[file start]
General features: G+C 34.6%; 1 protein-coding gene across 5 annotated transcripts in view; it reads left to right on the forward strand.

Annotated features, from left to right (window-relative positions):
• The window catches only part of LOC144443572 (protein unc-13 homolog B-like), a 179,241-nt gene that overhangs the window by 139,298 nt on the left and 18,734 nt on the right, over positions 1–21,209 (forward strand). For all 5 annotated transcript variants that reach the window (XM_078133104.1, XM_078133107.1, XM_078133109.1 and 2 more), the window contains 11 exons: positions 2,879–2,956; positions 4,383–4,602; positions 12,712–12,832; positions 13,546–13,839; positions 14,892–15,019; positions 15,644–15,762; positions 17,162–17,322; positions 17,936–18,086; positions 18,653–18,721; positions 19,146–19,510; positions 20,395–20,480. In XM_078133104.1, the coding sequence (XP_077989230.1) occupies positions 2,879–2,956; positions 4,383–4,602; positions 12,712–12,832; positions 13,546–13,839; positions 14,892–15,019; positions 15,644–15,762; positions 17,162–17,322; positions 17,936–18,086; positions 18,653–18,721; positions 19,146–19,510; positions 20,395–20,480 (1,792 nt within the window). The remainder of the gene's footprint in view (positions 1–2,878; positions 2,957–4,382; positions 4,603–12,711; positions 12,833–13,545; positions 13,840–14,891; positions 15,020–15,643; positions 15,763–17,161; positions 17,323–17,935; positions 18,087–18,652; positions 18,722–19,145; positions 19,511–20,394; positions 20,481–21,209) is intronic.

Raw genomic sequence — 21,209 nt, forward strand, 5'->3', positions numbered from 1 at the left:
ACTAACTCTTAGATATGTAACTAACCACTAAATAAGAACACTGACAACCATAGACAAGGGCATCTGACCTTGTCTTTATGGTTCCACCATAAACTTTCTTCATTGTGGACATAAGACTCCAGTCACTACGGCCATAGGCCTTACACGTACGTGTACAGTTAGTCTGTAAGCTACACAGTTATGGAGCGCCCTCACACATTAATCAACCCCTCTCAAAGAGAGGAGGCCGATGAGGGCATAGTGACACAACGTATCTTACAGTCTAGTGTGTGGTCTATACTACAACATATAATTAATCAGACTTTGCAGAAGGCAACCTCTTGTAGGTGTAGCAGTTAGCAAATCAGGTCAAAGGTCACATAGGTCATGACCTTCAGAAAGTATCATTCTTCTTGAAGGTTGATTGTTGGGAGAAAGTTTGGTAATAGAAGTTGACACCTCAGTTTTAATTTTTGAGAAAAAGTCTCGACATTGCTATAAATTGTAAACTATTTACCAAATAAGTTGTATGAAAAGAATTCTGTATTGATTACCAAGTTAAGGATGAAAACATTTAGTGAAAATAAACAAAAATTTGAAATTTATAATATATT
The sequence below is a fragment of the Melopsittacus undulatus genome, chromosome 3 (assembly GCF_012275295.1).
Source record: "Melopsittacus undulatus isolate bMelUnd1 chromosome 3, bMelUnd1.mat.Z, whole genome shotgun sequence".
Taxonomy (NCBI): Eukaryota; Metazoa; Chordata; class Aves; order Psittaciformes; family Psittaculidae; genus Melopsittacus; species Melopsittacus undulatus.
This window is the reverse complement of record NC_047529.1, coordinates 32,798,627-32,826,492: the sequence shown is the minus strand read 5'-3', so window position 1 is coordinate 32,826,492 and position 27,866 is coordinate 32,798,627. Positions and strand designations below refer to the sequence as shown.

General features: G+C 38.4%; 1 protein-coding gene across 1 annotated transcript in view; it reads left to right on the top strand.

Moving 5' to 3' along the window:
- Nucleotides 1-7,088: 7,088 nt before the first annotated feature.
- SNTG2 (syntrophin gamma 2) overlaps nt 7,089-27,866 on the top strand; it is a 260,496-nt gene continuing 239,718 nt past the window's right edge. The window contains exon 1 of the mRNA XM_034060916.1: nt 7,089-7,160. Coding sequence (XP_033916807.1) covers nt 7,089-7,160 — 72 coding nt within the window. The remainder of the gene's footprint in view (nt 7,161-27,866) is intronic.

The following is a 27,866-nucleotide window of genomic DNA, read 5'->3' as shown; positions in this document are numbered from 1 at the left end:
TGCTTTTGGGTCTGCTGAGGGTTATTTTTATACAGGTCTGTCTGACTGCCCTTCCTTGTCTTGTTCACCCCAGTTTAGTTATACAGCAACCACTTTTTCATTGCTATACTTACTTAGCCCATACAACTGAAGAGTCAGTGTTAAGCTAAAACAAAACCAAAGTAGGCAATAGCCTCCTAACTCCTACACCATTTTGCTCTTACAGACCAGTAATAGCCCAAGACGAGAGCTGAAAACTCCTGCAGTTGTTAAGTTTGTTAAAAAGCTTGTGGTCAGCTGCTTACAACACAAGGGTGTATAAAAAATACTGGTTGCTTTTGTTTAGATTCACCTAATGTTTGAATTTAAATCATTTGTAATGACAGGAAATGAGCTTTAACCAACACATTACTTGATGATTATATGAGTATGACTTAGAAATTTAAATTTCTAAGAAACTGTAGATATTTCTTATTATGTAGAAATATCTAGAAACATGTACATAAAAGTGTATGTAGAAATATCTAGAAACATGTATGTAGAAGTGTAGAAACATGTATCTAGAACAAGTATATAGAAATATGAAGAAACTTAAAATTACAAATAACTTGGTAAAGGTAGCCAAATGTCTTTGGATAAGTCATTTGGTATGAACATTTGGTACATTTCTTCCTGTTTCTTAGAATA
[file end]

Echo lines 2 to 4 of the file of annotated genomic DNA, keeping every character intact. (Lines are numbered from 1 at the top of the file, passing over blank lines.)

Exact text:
Annotated features, from left to right (window-relative positions):
• The window catches only part of LOC144443572 (protein unc-13 homolog B-like), a 179,241-nt gene that overhangs the window by 139,298 nt on the left and 18,734 nt on the right, over positions 1–21,209 (forward strand). For all 5 annotated transcript variants that reach the window (XM_078133104.1, XM_078133107.1, XM_078133109.1 and 2 more), the window contains 11 exons: positions 2,879–2,956; positions 4,383–4,602; positions 12,712–12,832; positions 13,546–13,839; positions 14,892–15,019; positions 15,644–15,762; positions 17,162–17,322; positions 17,936–18,086; positions 18,653–18,721; positions 19,146–19,510; positions 20,395–20,480. In XM_078133104.1, the coding sequence (XP_077989230.1) occupies positions 2,879–2,956; positions 4,383–4,602; positions 12,712–12,832; positions 13,546–13,839; positions 14,892–15,019; positions 15,644–15,762; positions 17,162–17,322; positions 17,936–18,086; positions 18,653–18,721; positions 19,146–19,510; positions 20,395–20,480 (1,792 nt within the window). The remainder of the gene's footprint in view (positions 1–2,878; positions 2,957–4,382; positions 4,603–12,711; positions 12,833–13,545; positions 13,840–14,891; positions 15,020–15,643; positions 15,763–17,161; positions 17,323–17,935; positions 18,087–18,652; positions 18,722–19,145; positions 19,511–20,394; positions 20,481–21,209) is intronic.

Raw genomic sequence — 21,209 nt, forward strand, 5'->3', positions numbered from 1 at the left: